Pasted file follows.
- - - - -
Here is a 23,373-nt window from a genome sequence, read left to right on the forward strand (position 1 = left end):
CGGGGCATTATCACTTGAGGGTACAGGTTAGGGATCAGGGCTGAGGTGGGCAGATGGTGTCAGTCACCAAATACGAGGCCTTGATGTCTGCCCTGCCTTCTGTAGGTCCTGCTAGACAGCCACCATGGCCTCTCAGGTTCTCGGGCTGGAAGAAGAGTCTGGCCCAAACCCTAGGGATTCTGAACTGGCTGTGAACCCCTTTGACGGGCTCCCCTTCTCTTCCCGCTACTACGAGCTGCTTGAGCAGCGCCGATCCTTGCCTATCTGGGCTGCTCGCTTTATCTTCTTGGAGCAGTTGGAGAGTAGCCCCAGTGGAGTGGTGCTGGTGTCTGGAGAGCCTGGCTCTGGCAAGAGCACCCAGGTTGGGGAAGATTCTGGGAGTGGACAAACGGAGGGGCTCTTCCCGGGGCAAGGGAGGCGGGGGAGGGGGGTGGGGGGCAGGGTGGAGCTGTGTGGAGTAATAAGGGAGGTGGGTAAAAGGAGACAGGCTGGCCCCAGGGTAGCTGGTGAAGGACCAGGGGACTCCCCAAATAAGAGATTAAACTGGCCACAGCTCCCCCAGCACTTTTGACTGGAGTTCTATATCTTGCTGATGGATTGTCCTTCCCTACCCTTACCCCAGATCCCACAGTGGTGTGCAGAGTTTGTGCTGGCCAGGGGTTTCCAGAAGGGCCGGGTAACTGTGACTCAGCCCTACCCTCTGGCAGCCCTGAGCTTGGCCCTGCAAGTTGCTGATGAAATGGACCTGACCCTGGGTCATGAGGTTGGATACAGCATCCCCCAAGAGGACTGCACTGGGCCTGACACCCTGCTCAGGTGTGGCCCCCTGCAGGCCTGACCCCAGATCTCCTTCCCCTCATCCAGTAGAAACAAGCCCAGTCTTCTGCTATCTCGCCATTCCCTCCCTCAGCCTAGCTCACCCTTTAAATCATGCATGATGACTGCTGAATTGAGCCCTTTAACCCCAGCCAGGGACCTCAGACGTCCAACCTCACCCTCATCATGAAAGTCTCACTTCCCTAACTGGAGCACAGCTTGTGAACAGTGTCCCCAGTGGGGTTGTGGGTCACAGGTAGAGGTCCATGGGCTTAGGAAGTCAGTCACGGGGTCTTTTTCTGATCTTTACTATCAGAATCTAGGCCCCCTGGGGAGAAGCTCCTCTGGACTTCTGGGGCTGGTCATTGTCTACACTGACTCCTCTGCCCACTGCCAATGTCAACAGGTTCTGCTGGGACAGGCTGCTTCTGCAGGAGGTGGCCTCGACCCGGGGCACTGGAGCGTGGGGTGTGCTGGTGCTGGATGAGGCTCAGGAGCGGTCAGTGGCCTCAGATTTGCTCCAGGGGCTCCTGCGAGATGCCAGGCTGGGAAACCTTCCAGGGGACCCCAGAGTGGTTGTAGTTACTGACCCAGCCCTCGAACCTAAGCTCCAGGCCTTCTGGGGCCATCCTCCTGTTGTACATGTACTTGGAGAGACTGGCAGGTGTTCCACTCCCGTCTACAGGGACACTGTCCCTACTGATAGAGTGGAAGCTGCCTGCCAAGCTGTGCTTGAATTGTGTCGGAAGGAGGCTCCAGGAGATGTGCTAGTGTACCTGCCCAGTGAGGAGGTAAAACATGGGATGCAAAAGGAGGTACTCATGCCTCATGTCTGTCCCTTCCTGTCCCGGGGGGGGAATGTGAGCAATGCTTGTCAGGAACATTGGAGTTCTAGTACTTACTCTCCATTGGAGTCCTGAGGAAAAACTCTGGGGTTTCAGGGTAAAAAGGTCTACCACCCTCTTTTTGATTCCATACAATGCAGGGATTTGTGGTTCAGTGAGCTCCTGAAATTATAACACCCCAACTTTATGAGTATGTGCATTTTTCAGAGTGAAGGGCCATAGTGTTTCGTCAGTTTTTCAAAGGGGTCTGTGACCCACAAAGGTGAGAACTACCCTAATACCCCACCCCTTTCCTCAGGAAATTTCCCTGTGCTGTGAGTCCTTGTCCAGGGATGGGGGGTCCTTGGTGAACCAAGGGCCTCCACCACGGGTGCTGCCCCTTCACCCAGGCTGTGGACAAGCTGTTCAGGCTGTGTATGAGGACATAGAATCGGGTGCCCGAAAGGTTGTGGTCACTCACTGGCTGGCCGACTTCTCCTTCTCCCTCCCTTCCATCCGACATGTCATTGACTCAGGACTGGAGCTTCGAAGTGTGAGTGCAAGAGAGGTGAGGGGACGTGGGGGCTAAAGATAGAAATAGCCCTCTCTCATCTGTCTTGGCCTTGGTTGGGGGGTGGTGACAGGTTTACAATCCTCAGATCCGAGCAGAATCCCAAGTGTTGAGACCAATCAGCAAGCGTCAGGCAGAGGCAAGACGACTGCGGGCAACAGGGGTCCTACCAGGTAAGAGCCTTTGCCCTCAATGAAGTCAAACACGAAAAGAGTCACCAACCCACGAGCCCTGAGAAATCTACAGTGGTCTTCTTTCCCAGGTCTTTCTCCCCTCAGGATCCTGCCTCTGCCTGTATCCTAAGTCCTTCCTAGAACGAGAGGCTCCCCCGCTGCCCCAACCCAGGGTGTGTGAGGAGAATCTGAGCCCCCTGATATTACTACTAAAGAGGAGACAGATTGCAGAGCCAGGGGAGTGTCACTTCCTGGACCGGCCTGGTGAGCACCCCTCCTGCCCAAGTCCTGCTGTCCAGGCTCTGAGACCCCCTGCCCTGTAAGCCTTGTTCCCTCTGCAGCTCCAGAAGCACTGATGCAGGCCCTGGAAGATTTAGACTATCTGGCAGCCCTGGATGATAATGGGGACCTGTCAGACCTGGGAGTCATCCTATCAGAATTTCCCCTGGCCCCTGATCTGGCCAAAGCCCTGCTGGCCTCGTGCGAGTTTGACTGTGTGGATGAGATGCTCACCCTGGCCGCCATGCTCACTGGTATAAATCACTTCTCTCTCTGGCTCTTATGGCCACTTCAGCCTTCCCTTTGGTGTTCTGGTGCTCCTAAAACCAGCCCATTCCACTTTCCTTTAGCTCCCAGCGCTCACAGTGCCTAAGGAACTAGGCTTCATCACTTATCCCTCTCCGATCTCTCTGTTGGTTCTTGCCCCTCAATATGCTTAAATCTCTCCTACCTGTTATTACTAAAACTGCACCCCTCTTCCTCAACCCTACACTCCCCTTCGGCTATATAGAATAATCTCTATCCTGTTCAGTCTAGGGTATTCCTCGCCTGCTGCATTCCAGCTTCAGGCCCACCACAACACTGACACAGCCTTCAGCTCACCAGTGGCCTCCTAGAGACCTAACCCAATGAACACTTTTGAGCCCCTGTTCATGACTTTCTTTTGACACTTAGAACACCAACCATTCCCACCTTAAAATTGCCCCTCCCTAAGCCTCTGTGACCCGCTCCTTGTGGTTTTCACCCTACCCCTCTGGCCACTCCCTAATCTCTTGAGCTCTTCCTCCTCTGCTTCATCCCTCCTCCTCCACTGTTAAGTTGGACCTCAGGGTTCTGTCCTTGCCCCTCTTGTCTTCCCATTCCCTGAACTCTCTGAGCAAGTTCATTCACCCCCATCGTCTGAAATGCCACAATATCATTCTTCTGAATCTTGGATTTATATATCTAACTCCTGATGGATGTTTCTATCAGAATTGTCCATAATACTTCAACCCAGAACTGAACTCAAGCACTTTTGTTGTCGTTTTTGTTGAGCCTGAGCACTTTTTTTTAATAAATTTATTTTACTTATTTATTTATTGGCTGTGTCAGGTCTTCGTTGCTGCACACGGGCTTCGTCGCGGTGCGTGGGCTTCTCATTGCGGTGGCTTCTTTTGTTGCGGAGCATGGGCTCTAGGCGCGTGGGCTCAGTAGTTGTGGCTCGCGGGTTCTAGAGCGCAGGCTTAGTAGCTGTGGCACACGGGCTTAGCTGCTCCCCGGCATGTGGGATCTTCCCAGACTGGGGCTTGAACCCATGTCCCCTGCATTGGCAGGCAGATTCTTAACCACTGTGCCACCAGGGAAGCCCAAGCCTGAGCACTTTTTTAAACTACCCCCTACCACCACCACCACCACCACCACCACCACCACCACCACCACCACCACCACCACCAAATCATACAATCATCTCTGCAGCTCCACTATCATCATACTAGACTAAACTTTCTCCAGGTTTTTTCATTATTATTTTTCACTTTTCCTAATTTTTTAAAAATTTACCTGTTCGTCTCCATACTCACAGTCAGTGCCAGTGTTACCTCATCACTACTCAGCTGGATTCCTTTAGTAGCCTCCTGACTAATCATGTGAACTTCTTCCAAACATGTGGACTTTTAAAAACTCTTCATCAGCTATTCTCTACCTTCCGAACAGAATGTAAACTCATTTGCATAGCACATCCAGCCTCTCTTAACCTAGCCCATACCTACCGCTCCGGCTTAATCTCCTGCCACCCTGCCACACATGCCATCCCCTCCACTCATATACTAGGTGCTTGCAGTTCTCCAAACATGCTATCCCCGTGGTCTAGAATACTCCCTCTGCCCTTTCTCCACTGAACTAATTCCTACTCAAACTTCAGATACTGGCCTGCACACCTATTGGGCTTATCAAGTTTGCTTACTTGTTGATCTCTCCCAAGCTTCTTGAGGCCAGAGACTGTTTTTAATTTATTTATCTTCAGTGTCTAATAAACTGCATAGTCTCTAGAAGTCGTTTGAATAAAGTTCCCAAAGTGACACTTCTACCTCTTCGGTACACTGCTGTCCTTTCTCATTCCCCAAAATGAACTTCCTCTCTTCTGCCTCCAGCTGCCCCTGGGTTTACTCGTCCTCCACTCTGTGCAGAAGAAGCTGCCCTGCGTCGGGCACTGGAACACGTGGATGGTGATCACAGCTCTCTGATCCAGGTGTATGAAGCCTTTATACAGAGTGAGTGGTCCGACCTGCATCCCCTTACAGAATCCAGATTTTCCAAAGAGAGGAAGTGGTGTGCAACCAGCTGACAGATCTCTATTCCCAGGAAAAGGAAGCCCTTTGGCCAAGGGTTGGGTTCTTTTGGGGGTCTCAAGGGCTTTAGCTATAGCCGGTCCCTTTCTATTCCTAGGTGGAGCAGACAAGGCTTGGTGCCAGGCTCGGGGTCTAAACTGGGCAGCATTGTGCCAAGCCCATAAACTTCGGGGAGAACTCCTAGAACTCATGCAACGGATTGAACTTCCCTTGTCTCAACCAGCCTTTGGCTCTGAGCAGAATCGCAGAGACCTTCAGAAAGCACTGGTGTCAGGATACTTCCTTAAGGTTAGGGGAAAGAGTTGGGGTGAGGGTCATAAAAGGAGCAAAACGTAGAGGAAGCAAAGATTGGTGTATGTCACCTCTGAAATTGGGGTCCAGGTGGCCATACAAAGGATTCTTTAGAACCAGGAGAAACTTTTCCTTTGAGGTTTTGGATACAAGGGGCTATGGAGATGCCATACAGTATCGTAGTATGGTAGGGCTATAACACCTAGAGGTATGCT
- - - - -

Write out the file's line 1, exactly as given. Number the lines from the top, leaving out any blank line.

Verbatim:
Here is a 23,373-nt window from a genome sequence, read left to right on the forward strand (position 1 = left end):